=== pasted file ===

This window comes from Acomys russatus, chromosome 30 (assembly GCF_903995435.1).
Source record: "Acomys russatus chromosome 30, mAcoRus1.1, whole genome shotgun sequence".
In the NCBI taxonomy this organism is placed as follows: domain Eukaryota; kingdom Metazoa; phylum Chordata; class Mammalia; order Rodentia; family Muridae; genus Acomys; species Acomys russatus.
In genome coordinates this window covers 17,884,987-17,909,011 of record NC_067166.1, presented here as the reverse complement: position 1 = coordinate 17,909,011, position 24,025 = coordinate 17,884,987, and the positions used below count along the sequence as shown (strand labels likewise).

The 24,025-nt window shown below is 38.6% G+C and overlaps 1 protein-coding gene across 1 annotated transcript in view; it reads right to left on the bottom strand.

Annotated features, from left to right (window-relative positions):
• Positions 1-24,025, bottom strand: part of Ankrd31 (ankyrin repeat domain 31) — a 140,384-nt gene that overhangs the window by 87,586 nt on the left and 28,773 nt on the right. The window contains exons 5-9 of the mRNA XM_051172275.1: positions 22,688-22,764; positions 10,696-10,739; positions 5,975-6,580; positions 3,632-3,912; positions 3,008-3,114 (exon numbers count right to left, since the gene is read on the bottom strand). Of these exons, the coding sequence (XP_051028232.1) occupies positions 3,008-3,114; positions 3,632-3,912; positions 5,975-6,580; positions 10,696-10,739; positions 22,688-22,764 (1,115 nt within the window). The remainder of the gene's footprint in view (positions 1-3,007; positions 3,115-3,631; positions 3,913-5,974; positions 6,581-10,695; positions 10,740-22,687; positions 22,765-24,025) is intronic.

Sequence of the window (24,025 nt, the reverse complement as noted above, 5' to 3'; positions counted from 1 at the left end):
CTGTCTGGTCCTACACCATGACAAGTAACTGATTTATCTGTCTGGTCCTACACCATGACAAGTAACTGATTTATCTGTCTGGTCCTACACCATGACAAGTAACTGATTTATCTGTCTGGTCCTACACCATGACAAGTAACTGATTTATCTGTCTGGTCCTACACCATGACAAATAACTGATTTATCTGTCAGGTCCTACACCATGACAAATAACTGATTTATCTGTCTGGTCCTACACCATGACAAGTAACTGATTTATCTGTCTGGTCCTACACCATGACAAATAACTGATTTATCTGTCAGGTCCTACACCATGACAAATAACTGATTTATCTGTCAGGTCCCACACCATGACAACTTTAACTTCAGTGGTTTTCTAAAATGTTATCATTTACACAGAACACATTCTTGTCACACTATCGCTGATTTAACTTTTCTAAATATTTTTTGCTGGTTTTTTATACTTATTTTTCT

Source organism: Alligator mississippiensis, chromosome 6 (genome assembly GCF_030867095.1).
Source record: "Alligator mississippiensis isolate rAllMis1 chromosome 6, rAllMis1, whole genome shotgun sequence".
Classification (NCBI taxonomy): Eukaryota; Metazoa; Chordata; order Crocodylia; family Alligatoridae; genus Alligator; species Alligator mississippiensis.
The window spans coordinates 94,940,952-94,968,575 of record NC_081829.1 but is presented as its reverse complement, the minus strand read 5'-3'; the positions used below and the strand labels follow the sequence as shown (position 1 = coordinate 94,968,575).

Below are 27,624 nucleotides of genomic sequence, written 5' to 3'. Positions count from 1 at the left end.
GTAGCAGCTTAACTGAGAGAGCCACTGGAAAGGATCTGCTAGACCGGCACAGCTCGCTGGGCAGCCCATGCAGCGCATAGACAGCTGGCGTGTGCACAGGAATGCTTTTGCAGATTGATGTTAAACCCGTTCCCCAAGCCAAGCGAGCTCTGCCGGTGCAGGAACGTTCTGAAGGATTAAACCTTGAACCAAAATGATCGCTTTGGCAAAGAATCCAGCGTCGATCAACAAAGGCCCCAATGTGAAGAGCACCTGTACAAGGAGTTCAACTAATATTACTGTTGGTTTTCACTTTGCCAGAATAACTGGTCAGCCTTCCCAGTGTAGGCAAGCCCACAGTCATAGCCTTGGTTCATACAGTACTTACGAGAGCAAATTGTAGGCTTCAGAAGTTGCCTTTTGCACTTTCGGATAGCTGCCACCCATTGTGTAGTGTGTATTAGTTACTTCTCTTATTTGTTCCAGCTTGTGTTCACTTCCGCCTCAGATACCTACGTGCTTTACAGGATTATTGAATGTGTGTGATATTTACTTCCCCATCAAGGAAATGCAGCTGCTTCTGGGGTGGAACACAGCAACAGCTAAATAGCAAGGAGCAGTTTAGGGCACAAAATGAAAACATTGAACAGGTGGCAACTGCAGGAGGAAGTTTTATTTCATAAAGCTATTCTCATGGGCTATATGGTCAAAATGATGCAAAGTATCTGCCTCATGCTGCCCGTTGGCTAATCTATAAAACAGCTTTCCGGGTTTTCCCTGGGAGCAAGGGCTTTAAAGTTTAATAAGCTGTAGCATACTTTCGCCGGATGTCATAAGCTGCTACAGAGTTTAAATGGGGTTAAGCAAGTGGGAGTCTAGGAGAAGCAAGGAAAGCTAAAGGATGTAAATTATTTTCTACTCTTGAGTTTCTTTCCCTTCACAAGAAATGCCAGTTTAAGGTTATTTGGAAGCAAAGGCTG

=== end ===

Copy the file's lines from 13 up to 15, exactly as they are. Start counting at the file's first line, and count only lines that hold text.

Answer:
The window spans coordinates 94,940,952-94,968,575 of record NC_081829.1 but is presented as its reverse complement, the minus strand read 5'-3'; the positions used below and the strand labels follow the sequence as shown (position 1 = coordinate 94,968,575).

Below are 27,624 nucleotides of genomic sequence, written 5' to 3'. Positions count from 1 at the left end.
GTAGCAGCTTAACTGAGAGAGCCACTGGAAAGGATCTGCTAGACCGGCACAGCTCGCTGGGCAGCCCATGCAGCGCATAGACAGCTGGCGTGTGCACAGGAATGCTTTTGCAGATTGATGTTAAACCCGTTCCCCAAGCCAAGCGAGCTCTGCCGGTGCAGGAACGTTCTGAAGGATTAAACCTTGAACCAAAATGATCGCTTTGGCAAAGAATCCAGCGTCGATCAACAAAGGCCCCAATGTGAAGAGCACCTGTACAAGGAGTTCAACTAATATTACTGTTGGTTTTCACTTTGCCAGAATAACTGGTCAGCCTTCCCAGTGTAGGCAAGCCCACAGTCATAGCCTTGGTTCATACAGTACTTACGAGAGCAAATTGTAGGCTTCAGAAGTTGCCTTTTGCACTTTCGGATAGCTGCCACCCATTGTGTAGTGTGTATTAGTTACTTCTCTTATTTGTTCCAGCTTGTGTTCACTTCCGCCTCAGATACCTACGTGCTTTACAGGATTATTGAATGTGTGTGATATTTACTTCCCCATCAAGGAAATGCAGCTGCTTCTGGGGTGGAACACAGCAACAGCTAAATAGCAAGGAGCAGTTTAGGGCACAAAATGAAAACATTGAACAGGTGGCAACTGCAGGAGGAAGTTTTATTTCATAAAGCTATTCTCATGGGCTATATGGTCAAAATGATGCAAAGTATCTGCCTCATGCTGCCCGTTGGCTAATCTATAAAACAGCTTTCCGGGTTTTCCCTGGGAGCAAGGGCTTTAAAGTTTAATAAGCTGTAGCATACTTTCGCCGGATGTCATAAGCTGCTACAGAGTTTAAATGGGGTTAAGCAAGTGGGAGTCTAGGAGAAGCAAGGAAAGCTAAAGGATGTAAATTATTTTCTACTCTTGAGTTTCTTTCCCTTCACAAGAAATGCCAGTTTAAGGTTATTTGGAAGCAAAGGCTG